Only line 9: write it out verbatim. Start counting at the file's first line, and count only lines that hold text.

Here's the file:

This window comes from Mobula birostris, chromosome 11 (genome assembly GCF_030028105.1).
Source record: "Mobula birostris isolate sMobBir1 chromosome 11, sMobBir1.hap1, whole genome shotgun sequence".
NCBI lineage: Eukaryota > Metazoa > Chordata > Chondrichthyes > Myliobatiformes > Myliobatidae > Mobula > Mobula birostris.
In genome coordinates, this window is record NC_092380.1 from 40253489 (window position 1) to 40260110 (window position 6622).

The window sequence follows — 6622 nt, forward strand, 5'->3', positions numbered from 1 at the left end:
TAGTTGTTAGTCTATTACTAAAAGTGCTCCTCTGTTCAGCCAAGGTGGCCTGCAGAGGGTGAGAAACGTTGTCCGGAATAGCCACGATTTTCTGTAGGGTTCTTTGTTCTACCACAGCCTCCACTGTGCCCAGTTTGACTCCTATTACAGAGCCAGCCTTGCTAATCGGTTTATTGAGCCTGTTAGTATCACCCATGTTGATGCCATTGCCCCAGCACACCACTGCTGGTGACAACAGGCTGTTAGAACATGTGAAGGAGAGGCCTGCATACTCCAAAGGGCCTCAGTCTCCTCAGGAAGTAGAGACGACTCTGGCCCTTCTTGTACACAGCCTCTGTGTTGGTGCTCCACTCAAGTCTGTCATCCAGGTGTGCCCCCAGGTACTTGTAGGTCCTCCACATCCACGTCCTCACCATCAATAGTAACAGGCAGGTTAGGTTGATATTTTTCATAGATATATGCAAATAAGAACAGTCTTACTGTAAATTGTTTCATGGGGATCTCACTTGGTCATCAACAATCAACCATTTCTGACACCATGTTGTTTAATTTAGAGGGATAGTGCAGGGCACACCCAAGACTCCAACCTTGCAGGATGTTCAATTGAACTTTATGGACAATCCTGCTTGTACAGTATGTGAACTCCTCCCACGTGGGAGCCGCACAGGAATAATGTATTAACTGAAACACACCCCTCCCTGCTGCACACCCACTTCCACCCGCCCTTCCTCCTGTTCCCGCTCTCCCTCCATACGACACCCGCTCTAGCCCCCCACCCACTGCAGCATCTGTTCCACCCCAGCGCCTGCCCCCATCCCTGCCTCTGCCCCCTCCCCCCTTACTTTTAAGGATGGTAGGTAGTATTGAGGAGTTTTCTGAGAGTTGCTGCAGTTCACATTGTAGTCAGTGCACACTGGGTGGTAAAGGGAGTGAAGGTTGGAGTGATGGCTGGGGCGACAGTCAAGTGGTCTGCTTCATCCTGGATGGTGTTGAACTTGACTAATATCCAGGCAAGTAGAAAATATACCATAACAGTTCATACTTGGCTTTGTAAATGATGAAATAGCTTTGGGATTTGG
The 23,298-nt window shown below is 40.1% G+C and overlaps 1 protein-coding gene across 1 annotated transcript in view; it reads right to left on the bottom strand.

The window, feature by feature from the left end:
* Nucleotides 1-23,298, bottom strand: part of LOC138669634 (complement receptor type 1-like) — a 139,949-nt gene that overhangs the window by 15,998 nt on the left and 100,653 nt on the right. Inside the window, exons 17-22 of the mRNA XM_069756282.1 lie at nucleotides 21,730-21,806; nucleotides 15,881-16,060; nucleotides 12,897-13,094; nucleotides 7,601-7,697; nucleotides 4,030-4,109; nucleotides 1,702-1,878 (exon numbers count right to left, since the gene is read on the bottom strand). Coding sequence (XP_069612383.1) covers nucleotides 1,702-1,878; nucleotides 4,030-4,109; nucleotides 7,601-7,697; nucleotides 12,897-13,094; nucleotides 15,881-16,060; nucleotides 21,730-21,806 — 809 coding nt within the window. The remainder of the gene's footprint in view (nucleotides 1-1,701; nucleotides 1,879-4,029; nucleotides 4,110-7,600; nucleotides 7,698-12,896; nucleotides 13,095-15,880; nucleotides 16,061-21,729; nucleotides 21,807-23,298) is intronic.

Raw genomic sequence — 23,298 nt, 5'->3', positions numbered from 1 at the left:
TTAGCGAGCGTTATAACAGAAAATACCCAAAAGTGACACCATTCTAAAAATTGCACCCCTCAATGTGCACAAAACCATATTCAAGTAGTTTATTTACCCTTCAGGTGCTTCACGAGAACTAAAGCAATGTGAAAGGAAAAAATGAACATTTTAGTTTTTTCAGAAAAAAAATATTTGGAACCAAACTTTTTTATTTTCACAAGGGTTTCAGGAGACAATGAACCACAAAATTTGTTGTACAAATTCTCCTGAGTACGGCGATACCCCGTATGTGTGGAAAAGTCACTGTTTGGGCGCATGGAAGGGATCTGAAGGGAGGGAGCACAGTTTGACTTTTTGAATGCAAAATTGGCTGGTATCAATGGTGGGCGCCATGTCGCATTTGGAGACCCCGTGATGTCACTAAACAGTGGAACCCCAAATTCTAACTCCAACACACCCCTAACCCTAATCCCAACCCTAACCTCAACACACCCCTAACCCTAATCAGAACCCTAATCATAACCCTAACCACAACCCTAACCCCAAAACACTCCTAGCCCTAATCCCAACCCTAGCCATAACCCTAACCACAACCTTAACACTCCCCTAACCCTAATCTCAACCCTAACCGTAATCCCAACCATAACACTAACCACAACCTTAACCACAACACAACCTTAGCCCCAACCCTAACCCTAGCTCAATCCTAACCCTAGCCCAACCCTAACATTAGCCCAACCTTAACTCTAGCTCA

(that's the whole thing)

* Nucleotides 1-23,298, bottom strand: part of LOC138669634 (complement receptor type 1-like) — a 139,949-nt gene that overhangs the window by 15,998 nt on the left and 100,653 nt on the right. Inside the window, exons 17-22 of the mRNA XM_069756282.1 lie at nucleotides 21,730-21,806; nucleotides 15,881-16,060; nucleotides 12,897-13,094; nucleotides 7,601-7,697; nucleotides 4,030-4,109; nucleotides 1,702-1,878 (exon numbers count right to left, since the gene is read on the bottom strand). Coding sequence (XP_069612383.1) covers nucleotides 1,702-1,878; nucleotides 4,030-4,109; nucleotides 7,601-7,697; nucleotides 12,897-13,094; nucleotides 15,881-16,060; nucleotides 21,730-21,806 — 809 coding nt within the window. The remainder of the gene's footprint in view (nucleotides 1-1,701; nucleotides 1,879-4,029; nucleotides 4,110-7,600; nucleotides 7,698-12,896; nucleotides 13,095-15,880; nucleotides 16,061-21,729; nucleotides 21,807-23,298) is intronic.